So, I gave her 30 days to vacate, in which she responded by asking for more time.


Hi Romeo,

If you can give as much notice as possible that would be great, since I am traveling so much [redacted] is here alone and I do not want her to feel uncomfortable. Also, a gentleman phoned today to stop by, but it was late afternoon and I had to run out. We have scheduled a time for him to come by this week. (I didn’t quite catch his name.)

We have enjoyed being here the past four years and hope to use for rental reference.

Thank you!

She made one final payment in August 2013.

When I finally made it to the property.

She was gone and the house was left as is.

Not once did I step foot into my property in the four years the tenant lived there.

And that’s how I let my tenant destroy my rental property.

With no security deposit, forwarding address, or social security number, I really had no recourse.

You live and you learn.

And I learned that the best thing to do is make quarterly inspections of your rental properties or hire a property manager to do it for you if you ever have to become an out-of-state landlord.

11–13 minutes to read

How to the Right Mortgage Loan Officer Can Save You Thousands of Dollars

A few months back, I was looking for a conventional mortgage loan for my real estate properties.

Of course, like any savvy investor, I wanted to save the most I could by putting the least amount of money down on my properties.

Unfortunately, I was a beginner investor in the Memphis area so I had no clue how to start my search for a mortgage loan officer.

Usually, one can easily find a mortgage loan office by joining and networking among their local Real Estate Investor Association. But, I never joined.

So, I pulled the typical rookie mistake.

I took the recommendation of my Realtor. While this, in and of itself, is not a bad thing, it does prevent most people from rate shopping.

At the time, I was looking for a lender that would eventually allow me to finance more than four properties.

After calling up the mortgage loan officer that my Realtor’s recommended, I decided on using him based on the fact this mortgage loan officer was local, the bank that he worked for was a portfolio lender,  and their underwriting was done “in-house”. Having loans approved in-house makes for a very efficient process because my mortgage loan officer could have simply walked into the next room to talk to the approving authority instead of dealing with a separate distant underwriting department.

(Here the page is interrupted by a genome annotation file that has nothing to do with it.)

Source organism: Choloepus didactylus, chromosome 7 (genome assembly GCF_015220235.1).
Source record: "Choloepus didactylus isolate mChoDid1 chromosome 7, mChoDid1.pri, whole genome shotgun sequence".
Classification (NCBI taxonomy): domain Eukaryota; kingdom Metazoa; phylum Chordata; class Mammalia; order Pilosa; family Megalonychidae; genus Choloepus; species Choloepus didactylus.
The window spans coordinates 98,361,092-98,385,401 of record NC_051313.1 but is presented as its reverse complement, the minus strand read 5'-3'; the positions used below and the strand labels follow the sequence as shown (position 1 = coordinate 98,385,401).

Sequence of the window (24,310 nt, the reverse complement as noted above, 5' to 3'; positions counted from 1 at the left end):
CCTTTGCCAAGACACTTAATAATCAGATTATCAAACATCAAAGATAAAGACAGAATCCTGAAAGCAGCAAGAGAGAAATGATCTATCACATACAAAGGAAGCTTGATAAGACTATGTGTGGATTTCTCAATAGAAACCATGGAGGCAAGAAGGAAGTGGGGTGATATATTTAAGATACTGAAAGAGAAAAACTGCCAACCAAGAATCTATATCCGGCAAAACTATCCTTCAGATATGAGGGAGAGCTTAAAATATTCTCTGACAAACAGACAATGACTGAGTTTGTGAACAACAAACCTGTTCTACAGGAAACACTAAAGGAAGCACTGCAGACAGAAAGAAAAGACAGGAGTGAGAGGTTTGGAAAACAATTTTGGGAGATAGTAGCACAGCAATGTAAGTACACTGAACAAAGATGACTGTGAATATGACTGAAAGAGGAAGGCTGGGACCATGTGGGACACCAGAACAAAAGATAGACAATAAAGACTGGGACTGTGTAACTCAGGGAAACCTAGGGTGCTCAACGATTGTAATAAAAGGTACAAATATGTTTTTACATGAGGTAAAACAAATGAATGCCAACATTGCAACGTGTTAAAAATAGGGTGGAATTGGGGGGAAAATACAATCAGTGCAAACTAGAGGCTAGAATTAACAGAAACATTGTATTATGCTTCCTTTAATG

Also, I found out that his bank, Iberia, would have allowed me to finance up to ten properties. This was good start because most lenders only allow investors to have four properties financed.

Once the mortgage loan officer and I got started, he sent over the quote I requested on a $125,000 property.

4.5% 3o year fixed rate.

20% down payment

No origination charges or other fees.

Principal, Interest: $506.82 monthly

Cash due at closing (before other closing fees*): $25,000

At 20% down, I would have had to bring $25,000 to the table.

Not bad.

1. Don’t Settle For the First Mortgage Loan Officer’s Terms

I thought the rate was a little high for the interest rate environment we were in, but I had to consider that the property was an investment property and not a primary residence. If it were a primary residence, the rate would have been around 3.5%.

Regardless, a week earlier, I received an even higher rate from Wells Fargo.

A week earlier, Wells Fargo gave me the following terms:

5.0% 30 year fixed

20% down payment

No origination charges or other fees.

Principal, Interest: $536.82 monthly

Cash due at closing (before other closing fees*): $25,000

So, I was moving in the right direction.

Had I stopped with Wells Fargo I would have been paying a half percentage rate more. Or about $30 more per month. Over 360 months and that calculates out to an extra $10,800.

I decided to call around to other banks to see just how much of a deal I was getting.

The next mortgage loan officer I contacted was from Quicken Loans.

There terms, too me, were way out of my range.

4.25% 30 year fixed

25% down

2.25 points due at closing ($2,025)

Principal, Interest, and Mortgage Insurance: $461.19 monthly

Cash due at closing (before other closing fees8): $33,275

Adding the points to the down payment, I would have had to bring $33,275 to the table…just to close, in addition to other closing costs!

At that point, I concluded Iberia was the bank for me.

2. Ensure You Know the Current Mortgage Buyback Guidelines

I thought I was all set to go with Iberia until my friend and I started comparing rates.

He, too, was searching for mortgage rates.

After I disclosed the terms given to me by Iberia, he told me that he received similar terms with US Bank Home mortgage, but he would only had to put 15% down.

I was initially puzzled and actually didn’t believe him.

Up to this point, every bank I talked to and every online search I did led me to believe that 20% down was the minimum for any investment property loans.

Why wouldn’t I want to save an extra 5% up front?

A 5% savings, or $6,260, could go towards my rehab cost or my cash reserves requirement.

So, I called US Bank Home mortgage to verify.